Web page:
My boyfriend (the brilliant Malcolm Devlin*) describes my writing space as “paradise”—particularly when I kick him out of it in the morning so I can write. Which is to say, I write mostly in bed, mostly in pyjamas, surrounded by piles of book. Despite what he says, I suspect this practice is neither paradise for my book nor good for my soul but it seems to be working at the moment. Because I’ve moved around quite a bit over the last ten years, it’s been ages since I had something like a formal office. I do have one where I work at Anglia Ruskin University, but because I share it with two other colleagues, it’s more of a meeting place than a space for deep concentration. I’ve had to become quite good at adapting myself to wherever I am. I often try out different writing areas to help me break out of various ruts: editing at the kitchen table, rereading and redrafting from my couch, writing by hand in the back garden. But the bed seems to be my preferred place at the moment.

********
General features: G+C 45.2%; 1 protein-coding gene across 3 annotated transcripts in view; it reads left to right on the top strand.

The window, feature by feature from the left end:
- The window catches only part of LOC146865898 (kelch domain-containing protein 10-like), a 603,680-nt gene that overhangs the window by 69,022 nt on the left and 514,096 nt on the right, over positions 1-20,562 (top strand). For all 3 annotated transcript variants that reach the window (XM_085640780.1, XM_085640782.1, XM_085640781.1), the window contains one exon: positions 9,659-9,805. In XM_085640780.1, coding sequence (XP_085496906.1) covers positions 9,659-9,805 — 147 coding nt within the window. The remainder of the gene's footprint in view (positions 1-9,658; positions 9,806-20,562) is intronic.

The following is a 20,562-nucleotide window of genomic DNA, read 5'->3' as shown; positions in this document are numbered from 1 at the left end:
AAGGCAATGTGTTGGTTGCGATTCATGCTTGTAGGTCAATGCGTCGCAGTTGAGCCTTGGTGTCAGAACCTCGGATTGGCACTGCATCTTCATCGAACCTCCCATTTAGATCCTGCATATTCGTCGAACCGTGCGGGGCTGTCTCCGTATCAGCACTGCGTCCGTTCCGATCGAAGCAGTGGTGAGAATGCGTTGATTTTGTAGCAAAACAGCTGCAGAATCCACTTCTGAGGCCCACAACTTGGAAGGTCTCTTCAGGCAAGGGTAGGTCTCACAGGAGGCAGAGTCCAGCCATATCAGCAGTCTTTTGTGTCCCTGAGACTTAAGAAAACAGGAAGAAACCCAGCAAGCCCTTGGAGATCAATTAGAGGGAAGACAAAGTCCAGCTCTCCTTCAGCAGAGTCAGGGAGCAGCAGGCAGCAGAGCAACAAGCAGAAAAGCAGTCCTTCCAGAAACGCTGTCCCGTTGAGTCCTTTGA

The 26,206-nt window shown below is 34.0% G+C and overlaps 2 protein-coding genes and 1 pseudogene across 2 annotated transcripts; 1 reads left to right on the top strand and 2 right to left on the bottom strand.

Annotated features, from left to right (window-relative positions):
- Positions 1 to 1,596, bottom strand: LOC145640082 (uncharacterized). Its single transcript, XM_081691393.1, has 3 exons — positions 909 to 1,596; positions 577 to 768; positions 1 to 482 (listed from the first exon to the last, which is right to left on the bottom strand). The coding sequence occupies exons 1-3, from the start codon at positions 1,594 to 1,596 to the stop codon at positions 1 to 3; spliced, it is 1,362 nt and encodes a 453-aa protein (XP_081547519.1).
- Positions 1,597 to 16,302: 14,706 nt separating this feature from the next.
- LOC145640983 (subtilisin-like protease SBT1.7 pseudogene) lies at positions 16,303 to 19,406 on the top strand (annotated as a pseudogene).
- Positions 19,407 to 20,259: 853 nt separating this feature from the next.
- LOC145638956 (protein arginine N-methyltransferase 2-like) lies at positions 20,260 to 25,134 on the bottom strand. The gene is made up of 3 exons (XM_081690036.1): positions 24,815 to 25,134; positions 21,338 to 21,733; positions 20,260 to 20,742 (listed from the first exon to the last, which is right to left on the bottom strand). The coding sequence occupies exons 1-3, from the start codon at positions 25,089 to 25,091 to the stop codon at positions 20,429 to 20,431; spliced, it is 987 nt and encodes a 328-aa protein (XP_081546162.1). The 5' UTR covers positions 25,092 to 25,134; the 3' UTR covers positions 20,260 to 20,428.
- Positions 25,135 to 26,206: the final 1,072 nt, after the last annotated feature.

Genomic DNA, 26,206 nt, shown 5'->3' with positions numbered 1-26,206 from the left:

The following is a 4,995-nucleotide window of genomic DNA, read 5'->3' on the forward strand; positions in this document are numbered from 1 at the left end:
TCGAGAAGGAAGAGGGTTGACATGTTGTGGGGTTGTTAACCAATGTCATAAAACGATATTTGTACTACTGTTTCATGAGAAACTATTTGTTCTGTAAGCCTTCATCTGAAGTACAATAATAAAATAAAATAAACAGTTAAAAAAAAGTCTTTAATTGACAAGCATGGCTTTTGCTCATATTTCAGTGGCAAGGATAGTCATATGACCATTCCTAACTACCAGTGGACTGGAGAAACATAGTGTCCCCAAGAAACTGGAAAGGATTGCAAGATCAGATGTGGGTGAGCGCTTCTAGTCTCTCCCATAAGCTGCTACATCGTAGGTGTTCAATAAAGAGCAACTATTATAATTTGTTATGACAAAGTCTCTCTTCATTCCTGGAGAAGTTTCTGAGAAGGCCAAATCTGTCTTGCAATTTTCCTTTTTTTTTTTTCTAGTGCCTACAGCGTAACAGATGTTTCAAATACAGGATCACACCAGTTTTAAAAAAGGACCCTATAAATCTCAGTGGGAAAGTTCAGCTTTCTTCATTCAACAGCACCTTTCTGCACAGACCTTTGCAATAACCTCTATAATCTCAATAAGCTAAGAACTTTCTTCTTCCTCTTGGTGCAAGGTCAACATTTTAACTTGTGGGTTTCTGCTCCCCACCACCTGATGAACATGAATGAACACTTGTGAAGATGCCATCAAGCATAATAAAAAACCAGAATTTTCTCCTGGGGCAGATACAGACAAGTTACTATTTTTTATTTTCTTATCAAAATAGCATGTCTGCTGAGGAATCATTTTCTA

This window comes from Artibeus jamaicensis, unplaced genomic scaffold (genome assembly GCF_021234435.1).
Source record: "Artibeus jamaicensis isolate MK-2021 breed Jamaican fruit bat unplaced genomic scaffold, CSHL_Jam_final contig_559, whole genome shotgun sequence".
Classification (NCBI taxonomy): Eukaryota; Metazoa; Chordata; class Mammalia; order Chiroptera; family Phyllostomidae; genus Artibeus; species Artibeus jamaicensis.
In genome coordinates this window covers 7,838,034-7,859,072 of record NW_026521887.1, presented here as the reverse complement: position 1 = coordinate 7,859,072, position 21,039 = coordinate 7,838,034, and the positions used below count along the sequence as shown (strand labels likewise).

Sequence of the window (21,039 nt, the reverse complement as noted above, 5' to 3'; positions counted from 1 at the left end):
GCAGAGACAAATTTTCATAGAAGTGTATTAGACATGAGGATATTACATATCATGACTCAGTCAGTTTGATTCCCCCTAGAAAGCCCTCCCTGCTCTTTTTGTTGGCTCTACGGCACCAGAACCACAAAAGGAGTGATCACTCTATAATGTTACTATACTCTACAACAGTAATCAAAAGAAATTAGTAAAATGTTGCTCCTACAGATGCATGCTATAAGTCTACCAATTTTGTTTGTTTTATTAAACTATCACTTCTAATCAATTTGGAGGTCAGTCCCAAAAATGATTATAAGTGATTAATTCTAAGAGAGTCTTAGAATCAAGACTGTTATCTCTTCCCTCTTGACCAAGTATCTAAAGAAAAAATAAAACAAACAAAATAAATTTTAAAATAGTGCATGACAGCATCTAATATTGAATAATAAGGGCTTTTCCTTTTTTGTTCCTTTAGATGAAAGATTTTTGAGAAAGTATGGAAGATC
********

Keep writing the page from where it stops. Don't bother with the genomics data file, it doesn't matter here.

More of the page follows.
And if you’re feeling sympathetic to poor Malcolm, please note that I gave him the office for his design work. Also, those are his beautiful feet in the picture—his feet, my thumb. (This will be the title of the next short story I write.)
This is where I finished the editing of The Migration, my debut novel which has just launched from Titan in the UK. As my first full-length novel, it was an exercise in stamina that required repeated redrafting. Much of that I did in this bed, between the hours of four and eight in the morning before I went in to the university. I’m proudest of the process of writing The Migration in large part because it challenged me to keep going even when I had completely lost confidence in myself. Sometimes you feel proudest of the stories which come out easily but I find myself wanting to focus on the ones that take real effort.